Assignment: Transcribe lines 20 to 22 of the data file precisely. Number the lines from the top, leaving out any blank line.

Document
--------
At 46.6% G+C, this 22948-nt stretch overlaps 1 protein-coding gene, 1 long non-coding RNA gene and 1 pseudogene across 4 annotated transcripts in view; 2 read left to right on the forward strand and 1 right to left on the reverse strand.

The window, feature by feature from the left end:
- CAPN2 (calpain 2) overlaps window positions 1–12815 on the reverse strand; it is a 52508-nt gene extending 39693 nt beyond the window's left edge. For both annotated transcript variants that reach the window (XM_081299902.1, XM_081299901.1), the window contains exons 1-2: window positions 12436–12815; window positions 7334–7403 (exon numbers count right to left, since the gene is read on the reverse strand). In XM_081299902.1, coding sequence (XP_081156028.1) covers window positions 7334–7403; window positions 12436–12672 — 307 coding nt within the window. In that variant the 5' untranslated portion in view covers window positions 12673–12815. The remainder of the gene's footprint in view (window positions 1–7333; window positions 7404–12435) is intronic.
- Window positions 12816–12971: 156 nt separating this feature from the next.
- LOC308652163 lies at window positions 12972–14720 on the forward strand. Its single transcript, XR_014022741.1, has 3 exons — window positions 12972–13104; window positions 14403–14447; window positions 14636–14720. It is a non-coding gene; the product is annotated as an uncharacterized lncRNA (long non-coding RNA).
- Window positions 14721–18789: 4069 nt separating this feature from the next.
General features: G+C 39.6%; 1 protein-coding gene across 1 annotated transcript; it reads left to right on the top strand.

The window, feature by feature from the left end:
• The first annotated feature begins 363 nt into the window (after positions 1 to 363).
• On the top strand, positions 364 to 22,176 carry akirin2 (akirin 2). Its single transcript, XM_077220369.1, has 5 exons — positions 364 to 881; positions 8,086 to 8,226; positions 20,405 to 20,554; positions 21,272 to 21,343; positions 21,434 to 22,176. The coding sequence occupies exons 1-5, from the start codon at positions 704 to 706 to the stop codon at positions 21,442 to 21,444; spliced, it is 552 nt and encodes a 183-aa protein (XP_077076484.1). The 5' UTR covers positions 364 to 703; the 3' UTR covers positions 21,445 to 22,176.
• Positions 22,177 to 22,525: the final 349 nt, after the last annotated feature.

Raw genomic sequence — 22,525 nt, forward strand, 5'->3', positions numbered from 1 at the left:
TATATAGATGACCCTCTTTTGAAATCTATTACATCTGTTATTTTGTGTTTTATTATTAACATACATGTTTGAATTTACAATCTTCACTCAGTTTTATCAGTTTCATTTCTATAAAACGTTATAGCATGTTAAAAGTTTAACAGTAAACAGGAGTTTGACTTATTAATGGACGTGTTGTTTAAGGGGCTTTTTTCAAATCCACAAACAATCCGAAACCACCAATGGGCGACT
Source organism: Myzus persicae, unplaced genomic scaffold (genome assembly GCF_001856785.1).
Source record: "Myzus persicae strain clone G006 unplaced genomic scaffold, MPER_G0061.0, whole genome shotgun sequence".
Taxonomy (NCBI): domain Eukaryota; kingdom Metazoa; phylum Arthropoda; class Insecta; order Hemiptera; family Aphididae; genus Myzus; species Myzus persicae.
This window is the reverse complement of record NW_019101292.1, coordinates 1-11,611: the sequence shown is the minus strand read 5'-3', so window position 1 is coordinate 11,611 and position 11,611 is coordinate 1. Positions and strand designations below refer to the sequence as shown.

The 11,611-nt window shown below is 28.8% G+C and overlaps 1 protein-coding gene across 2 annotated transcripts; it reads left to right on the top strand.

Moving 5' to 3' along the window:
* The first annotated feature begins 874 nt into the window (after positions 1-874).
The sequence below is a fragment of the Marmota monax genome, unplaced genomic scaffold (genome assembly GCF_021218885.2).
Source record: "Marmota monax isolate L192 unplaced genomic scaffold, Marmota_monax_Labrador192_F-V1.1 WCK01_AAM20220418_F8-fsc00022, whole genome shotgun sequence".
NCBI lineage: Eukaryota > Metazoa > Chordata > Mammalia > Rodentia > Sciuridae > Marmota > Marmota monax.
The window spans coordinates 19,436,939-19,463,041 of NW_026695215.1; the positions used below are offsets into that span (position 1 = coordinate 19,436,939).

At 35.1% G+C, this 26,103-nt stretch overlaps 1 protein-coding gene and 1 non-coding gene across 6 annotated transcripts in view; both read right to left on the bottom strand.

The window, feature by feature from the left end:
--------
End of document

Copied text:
* The first annotated feature begins 874 nt into the window (after positions 1-874).
The sequence below is a fragment of the Marmota monax genome, unplaced genomic scaffold (genome assembly GCF_021218885.2).
Source record: "Marmota monax isolate L192 unplaced genomic scaffold, Marmota_monax_Labrador192_F-V1.1 WCK01_AAM20220418_F8-fsc00022, whole genome shotgun sequence".